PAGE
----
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Fall of Giants: Book One of the Century…

Fall of Giants: Book One of the Century Trilogy (original 2010; edition 2012)

by Ken Follett

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4,1351901,215 (3.97)131
Title:Fall of Giants: Book One of the Century Trilogy
Authors:Ken Follett
Info:Signet (2012), Mass Market Paperback, 960 pages
Collections:Your library
Tags:2013 read

Work details

Fall of Giants by Ken Follett (2010)

  1. 30
    Winter of the World by Ken Follett (WiJiWiJi)
  2. 20
    All Quiet on the Western Front by Erich Maria Remarque (mcenroeucsb)
  3. 20
    War and Remembrance by Herman Wouk (mcenroeucsb)
  4. 10
    The Winds of War by Herman Wouk (mcenroeucsb)
  5. 22
    Nicholas and Alexandra by Robert K. Massie (ddelmoni)
    ddelmoni: Non-fiction that reads like a novel.
  6. 00
    Edge of Eternity by Ken Follett (WiJiWiJi)
  7. 02
    World's End by Upton Sinclair (marieke54)
    marieke54: Volume 1 of Upton Sinclair's Lanny Budd series (that ends in the middle of the Cold War), a project similar to Follett's intended Century Trilogy.

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Showing 1-5 of 161 (next | show all)
This book in hardback is one serious door stopper, and in unabridged audio, as I listened to it, is a serious commitment of hours. I wanted to read it, the first in the Century Trilogy, because I enjoyed Ken Follett's The Pillars of the Earth and World Without End. Fall of Giants is an entirely different setting, taking place shortly before, during, and shortly after WWI.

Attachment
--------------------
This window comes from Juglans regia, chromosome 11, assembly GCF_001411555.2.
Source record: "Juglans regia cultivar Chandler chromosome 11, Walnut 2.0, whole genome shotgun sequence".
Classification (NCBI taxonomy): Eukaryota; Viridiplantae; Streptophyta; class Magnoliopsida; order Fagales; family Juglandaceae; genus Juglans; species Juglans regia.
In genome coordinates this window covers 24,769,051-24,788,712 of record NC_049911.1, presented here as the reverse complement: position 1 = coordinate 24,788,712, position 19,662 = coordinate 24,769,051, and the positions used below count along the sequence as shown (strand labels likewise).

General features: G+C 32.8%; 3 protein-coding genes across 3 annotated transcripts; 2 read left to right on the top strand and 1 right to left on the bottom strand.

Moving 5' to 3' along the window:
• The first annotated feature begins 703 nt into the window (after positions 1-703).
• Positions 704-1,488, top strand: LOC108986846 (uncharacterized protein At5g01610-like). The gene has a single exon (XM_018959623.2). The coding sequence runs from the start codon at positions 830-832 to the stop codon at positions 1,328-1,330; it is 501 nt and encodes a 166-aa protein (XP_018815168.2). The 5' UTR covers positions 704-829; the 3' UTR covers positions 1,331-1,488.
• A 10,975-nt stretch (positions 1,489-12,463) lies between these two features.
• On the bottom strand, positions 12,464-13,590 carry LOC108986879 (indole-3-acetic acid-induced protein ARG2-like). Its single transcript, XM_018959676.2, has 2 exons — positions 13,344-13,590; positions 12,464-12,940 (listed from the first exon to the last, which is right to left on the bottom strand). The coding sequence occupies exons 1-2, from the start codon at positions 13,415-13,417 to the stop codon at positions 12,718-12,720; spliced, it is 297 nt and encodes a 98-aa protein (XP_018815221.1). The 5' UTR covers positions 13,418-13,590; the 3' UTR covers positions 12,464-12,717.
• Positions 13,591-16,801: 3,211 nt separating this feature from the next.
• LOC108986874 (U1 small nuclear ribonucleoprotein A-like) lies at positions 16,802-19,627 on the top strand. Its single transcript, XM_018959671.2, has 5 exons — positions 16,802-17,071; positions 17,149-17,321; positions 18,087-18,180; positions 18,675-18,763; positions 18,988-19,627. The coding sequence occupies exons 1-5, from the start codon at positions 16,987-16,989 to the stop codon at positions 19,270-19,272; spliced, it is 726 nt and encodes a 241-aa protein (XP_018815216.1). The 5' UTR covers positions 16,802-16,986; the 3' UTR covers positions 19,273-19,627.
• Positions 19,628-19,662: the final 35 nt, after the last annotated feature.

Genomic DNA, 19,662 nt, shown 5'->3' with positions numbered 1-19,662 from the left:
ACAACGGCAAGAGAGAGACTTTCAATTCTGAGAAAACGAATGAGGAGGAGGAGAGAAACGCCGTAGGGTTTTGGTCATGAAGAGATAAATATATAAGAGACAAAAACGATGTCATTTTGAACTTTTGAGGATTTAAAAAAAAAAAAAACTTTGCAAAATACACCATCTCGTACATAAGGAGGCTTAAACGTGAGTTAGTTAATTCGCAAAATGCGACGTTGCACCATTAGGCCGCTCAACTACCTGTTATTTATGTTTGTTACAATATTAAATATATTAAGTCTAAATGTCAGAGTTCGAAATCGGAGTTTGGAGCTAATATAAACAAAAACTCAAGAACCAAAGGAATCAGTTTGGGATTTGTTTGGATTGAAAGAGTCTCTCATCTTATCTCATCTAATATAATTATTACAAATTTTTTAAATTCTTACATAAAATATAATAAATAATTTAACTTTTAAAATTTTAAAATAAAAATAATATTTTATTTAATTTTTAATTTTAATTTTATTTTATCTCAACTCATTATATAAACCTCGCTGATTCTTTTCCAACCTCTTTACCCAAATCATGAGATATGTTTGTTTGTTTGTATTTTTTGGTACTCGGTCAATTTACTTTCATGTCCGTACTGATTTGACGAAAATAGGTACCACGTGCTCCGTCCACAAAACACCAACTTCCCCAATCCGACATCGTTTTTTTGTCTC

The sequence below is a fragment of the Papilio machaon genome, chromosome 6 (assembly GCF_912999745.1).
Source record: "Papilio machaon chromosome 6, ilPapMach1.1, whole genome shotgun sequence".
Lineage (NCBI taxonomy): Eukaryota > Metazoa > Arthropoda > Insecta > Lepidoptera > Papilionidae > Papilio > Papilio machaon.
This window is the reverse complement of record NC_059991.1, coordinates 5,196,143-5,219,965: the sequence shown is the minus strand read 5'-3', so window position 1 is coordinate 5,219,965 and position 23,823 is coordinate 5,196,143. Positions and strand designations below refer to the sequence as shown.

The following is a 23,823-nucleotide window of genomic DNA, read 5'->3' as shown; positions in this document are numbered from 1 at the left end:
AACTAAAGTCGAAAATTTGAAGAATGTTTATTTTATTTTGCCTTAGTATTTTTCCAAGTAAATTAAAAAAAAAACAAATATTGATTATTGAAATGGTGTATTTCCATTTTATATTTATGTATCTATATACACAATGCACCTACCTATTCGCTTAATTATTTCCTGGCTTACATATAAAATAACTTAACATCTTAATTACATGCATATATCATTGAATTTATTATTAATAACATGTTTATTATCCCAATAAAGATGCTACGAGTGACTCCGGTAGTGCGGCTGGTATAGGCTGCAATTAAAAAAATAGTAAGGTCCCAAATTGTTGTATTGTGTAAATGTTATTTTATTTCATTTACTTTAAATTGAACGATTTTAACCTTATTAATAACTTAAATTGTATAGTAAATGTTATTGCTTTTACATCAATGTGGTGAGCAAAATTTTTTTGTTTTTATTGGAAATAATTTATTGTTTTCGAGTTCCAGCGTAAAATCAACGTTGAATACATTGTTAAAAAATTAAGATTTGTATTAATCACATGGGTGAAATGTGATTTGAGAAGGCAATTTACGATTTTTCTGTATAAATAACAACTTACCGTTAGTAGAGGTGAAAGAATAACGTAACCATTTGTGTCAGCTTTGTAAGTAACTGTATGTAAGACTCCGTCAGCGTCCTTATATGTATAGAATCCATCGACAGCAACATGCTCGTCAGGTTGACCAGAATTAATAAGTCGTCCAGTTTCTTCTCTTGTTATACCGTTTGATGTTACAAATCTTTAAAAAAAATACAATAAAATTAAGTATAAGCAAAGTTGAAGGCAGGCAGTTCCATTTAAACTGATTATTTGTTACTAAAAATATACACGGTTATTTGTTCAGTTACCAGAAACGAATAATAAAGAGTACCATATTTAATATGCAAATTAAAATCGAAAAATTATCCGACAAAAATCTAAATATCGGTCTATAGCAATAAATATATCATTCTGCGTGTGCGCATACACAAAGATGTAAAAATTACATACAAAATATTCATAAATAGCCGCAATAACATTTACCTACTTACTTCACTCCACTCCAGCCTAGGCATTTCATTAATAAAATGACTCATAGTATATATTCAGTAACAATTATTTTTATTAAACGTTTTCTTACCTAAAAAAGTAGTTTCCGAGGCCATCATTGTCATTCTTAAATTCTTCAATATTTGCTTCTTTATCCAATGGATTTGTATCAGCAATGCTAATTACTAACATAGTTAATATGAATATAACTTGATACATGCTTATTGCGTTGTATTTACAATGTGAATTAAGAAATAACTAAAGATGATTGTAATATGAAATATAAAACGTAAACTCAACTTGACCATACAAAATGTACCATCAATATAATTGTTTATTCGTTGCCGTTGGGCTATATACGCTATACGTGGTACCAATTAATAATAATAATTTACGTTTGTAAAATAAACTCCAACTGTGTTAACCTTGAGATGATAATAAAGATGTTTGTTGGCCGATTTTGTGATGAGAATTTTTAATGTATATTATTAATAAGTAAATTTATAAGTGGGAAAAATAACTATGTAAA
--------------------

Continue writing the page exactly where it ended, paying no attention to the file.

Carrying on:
I enjoyed the historical parts, and I enjoyed the political discussions. What I did not enjoy was some of the plot. It seemed like a soap opera, or a cliched paperback romance. I can't get into details without revealing too much of the plot but really? He couldn't have come up with something a little less cliched?

And it was too long. Not that covering that period during WWI doesn't deserve a lot of pages, but there was too much about things for which I cared too little.

Most of the writing, the actual sentences, were good and straightforward, but some did occasionally feel a bit clunky, at least to me as a listener. Perhaps I would not have felt that way if I'd read them. The narrator was quite good, although his pronunciation of “ate” as “et” sounded rather odd and amusing to my American ears.

So, this one let me down a little. Am I going to read the next one in the trilogy? Well, yes, probably. Maybe. ( )
  TooBusyReading | Oct 4, 2015 |
I really enjoyed this read, it's a LONG one and has been started several times but I was determined to finish. The first in a trilogy it follows five families during the time of World Ware I. I don't know much about this time frame especially Russian history so it nice to read about this time period. Ready to get started on the second book. ( )